Claude Lalumière's first collection of stories is about people who have found things to worship. Sometimes, as in the titular story, the object of worship is a bona fide deity, other times it is a way of life, a sense of responsibility, a childhood trauma, a species trauma, a particular taste, or simply, their own intrinsic humanity. Now, we are a practical species, and we do not worship ineffectual gods, nor do we worship gods who are merely our equals. Our piety is designed to yield what we most crave: control. A god who cannot offer us control, is not in control, or is not into control is a god not made in our image, and is therefore an unsuitable god. In Lalumière's collection of stories, people find themselves staring at the limits of worship, and by projection, the limits of control.
Lalumière is a gifted writer, thoroughly in control of his text. James Morrow in his foreword points to the human predicament as well its solution when he suggests, tongue in cheek, that the universe would have been a better place had Lalumière been in charge. But he is! The universe Lalumière has created is a world with the key characteristic that the protagonists often make a fetish of their desires. Traditionally, a fetish vests a material object with special powers. But which powers, exactly? In these stories, the vestments vary, but by and large, what the protagonists see is not what is desired but a reminder of desire. For example, the zombies in "The Ethical Treatment of Meat" (2002) are not aware of meat as such; meat only reminds them of their desire for it. Why would characters need to be so reminded? Perhaps it is because all the characters seem to exist in a kind of twilight state. They don't quite know who they are—hence their fascination with superheroes, myths, the world-before-its-wounding, origins—and they rely on the fetish to remind them. In a sense, the entire collection consists of zombie stories. The characters are in-between creatures, driven by compulsive passions and headed towards various inevitabilities.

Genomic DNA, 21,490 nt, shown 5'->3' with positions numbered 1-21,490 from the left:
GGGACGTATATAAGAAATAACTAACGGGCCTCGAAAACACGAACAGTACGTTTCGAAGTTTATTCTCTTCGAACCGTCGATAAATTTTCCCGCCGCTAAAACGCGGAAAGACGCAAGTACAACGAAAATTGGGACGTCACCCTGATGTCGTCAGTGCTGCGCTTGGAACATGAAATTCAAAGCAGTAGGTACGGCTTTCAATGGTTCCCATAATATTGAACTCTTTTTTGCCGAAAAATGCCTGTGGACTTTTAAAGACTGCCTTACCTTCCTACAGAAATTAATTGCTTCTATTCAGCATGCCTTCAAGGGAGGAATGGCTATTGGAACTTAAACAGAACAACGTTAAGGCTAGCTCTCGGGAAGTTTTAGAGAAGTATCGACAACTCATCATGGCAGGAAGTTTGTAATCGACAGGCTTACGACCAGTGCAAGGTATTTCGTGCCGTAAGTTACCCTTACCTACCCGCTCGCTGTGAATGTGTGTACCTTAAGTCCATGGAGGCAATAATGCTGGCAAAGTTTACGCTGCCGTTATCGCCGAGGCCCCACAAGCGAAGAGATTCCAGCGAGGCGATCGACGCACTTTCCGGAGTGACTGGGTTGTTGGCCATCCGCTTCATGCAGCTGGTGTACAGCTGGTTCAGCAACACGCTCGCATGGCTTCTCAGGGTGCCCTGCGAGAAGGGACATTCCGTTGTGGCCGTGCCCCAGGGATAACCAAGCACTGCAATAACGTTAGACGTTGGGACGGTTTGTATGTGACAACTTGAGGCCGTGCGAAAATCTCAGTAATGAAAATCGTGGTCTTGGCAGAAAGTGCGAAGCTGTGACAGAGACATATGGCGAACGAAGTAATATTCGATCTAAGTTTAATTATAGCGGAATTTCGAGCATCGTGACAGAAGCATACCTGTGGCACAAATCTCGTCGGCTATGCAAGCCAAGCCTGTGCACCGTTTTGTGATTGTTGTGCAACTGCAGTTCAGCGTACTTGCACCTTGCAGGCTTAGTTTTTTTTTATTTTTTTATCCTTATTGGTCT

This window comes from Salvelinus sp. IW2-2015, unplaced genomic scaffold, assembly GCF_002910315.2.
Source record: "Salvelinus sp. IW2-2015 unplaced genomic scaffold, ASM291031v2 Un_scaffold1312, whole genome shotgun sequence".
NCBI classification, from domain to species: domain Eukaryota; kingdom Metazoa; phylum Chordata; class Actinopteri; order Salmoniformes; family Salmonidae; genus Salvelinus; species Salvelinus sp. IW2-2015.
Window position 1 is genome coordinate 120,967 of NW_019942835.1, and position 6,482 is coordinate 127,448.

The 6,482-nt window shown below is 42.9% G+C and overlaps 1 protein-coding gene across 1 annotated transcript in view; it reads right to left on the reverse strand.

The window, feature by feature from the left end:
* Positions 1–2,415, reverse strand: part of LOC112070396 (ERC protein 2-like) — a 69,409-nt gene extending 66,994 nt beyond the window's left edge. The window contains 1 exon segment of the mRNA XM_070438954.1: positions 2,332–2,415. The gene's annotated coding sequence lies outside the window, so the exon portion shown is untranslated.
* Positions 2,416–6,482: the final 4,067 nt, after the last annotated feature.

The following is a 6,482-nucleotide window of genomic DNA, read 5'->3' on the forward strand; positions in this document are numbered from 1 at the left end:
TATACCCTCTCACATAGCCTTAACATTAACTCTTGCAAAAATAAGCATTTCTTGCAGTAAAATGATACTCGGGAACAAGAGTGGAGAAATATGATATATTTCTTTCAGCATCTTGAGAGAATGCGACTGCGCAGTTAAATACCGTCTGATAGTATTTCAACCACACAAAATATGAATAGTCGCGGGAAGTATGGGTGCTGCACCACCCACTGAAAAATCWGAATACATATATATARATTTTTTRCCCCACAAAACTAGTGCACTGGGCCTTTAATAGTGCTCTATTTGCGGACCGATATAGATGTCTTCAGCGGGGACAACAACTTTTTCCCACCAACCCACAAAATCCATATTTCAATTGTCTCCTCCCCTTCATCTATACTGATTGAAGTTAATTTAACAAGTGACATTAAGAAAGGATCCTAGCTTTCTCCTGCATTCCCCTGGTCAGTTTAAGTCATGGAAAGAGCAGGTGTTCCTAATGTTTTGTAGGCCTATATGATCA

Three of the stories in the collection—"The Object of Worship" (2007), "The Ethical Treatment of Meat," and "This is the Ice Age" (2006)—have already begun to be studied in writing courses. All three are deeply felt marvels, and each generates that wondering disquiet so hard to achieve with other literary genres.
"The Object of Worship" is a tale about what disbelief does to a fetish. The story's world is one filled with rituals, the sort of deal-making rituals that makes the sacred accessible. But there are many gods, and so they are something of a commodity. Karl Marx wrote that even when something so ordinary as a table becomes a commodity, it "evolves out of its wooden brain grotesque ideas, far more wonderful than if it were to begin dancing of its own free will." The gods in this story are of that sort. Gods and humans exist in an imagined space, possibly a hallucinatory space, and the gods have a life of their own, entering into relationship with each other and their symbiont hosts. Marx referred to this shared, imagined, hallucinatory, very real space as the Doppelgestalt, and I think "The Object of Worship" is one of its finest explorations in short fiction. The spell is broken when one of the main characters falls in love. Interestingly, falling in love leads to a rejection of faith, of former relationships, of domestic stability.